that's my pro-hardware rant. but we all know.. nothing travels like a laptop (not to mention helps me keep my sanity while visiting the parental unit over the holidays!)

oh, synth sleezey.. there's a pretty good 808 emulator in the reaktor library.


Nov.15.2006 @ 3:38 PM
I've had better luck getting good sounds with hardware synths, digital and analog, rather than soft synths. I'm always trying soft synths just because there's so many of them and I want very much to make the most of my computer. The idea of an everything box has a very deep appeal to me. But come mix time, the sounds that came out of the "real" world seem to sit better and need less massaging than the virtual synth sounds.

Let it be known that I have a decidedly amateur and crappy USB audio in, so I'm at a loss as to why things work this way.


Nov.15.2006 @ 3:47 PM

ER-1s go for next to nothing on ebay... The 808 might be harder to come by, but you can "live the dream" of an ER-1 pretty easily. I admit that I really liked the ER-1 when it came out, but didn't buy one just because they were so common at the time that the sounds were getting so played out. If I had my choice of a 303 and 909, or an EA-1 and ER-1, I would go for the latter: A very similiar combo to be sure, but just a little bit different than your typical 303 and 909.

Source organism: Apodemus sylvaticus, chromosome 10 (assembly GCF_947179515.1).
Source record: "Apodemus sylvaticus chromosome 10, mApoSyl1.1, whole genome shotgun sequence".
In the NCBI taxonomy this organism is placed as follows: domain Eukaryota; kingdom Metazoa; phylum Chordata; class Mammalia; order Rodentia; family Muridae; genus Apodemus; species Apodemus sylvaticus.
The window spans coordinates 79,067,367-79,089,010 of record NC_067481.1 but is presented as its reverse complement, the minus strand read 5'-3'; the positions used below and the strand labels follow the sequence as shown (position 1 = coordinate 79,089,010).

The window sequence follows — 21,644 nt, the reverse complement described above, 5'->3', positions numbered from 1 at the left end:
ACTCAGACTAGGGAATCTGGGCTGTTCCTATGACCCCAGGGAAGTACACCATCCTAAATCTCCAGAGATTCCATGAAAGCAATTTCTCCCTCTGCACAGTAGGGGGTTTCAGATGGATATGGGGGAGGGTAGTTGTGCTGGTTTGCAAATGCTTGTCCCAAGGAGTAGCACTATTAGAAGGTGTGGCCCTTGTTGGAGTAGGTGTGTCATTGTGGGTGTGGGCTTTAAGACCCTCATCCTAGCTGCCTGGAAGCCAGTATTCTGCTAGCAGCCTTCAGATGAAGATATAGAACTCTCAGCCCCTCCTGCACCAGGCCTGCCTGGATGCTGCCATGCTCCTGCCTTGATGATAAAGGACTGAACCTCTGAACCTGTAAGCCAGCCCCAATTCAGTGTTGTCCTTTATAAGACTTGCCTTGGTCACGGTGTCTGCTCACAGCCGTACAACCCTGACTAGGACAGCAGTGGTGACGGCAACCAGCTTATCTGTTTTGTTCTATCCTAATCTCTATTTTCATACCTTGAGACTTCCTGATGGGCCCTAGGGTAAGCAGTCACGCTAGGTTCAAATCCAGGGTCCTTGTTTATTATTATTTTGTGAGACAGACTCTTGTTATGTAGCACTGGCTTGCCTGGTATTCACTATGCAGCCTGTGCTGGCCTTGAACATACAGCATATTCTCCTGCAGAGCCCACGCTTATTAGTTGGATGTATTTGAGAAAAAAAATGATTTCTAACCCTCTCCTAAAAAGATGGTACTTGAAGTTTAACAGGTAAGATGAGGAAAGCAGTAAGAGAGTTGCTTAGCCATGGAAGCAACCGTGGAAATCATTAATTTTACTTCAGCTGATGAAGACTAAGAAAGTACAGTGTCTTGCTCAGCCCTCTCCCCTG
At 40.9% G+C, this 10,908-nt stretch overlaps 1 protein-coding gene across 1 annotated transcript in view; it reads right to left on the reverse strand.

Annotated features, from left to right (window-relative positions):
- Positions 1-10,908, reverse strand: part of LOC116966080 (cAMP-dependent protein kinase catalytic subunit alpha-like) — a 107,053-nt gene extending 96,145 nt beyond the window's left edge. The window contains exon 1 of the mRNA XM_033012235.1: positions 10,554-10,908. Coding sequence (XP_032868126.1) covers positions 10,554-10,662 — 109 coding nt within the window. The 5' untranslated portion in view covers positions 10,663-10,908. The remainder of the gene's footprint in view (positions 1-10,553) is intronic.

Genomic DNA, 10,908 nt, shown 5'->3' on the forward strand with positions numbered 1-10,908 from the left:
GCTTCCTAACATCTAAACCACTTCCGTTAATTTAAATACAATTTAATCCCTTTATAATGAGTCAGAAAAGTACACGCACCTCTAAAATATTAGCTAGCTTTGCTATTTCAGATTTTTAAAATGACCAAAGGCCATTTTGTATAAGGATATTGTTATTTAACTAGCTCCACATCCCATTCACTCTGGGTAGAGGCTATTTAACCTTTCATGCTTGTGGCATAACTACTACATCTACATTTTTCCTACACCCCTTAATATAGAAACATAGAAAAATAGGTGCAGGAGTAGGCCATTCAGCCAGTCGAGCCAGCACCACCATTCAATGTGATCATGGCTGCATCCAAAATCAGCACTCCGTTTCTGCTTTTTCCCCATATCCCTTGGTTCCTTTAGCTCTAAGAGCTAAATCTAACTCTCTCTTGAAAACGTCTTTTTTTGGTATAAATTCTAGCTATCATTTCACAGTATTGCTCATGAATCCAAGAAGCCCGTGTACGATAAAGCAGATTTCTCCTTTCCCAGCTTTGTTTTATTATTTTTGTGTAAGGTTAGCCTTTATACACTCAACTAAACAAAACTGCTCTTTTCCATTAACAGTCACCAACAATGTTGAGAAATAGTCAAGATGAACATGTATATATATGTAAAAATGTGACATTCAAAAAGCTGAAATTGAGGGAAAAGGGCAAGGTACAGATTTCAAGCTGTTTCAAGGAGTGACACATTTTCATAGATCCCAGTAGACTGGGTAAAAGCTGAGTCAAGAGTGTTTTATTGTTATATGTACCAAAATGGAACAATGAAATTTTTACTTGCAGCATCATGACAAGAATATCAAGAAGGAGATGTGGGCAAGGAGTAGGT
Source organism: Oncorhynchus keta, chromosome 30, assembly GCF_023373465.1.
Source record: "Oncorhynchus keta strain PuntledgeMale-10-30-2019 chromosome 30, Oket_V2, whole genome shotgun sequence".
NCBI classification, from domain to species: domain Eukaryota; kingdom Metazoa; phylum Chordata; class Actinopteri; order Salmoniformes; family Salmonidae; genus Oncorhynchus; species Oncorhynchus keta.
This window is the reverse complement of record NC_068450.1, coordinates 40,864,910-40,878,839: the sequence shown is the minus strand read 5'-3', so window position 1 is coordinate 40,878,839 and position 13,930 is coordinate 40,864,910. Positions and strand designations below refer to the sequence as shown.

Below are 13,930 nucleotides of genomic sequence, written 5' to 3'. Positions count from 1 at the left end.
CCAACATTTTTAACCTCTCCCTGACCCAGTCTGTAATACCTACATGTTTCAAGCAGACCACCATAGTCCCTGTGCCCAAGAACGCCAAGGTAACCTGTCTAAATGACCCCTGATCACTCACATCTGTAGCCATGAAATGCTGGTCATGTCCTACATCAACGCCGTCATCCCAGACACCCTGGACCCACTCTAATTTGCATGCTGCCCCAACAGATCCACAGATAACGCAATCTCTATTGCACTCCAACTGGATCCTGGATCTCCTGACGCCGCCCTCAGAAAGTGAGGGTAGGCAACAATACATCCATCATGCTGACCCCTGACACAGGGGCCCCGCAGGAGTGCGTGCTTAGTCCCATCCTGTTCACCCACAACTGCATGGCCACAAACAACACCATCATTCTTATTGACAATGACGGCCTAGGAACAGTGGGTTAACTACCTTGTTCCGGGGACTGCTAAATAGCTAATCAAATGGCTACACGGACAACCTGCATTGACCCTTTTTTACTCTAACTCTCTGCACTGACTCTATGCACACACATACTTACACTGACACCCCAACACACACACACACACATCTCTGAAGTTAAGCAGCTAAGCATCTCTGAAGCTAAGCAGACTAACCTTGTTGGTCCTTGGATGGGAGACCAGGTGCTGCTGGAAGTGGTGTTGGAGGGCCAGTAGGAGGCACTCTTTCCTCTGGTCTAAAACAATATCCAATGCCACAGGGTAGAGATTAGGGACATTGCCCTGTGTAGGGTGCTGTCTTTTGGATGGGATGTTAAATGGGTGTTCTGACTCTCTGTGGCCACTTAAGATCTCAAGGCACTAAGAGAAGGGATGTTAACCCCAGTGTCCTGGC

Nov.15.2006 @ 5:23 PM
"It's not that I'm not aware of all the various dance music subgenres around now; I'm just bored and disgusted with the balkanization of music."

What a great quote. 100% with you on that, in a personal way as well... people often ask "What kind of music do you play?" After many unrewarding attempts at describing the catalog of influences, styles and genres that led me here - and meeting with confused looks or blank stares - I've just started answering "American Music." Which still gets confused looks and blank stares, but amuses me.

Some seem vaguely offended that I haven't picked a musical tribe that I definitely, 1000% percent belong to. I guess if I absosmurfly had to, I'd end up saying something like "American music descriptive and derivative of influences generated from the early to late twentieth and early twenty-first century A.D., featuring acoustic, electrically amplified and electronically generated instruments."

Ick. Blank stares guar-un-teeed.

Hey, can someone come up with a stylistic label for what I just described? I need to get a group conscience going so I can sneer at people who aren't pure like me.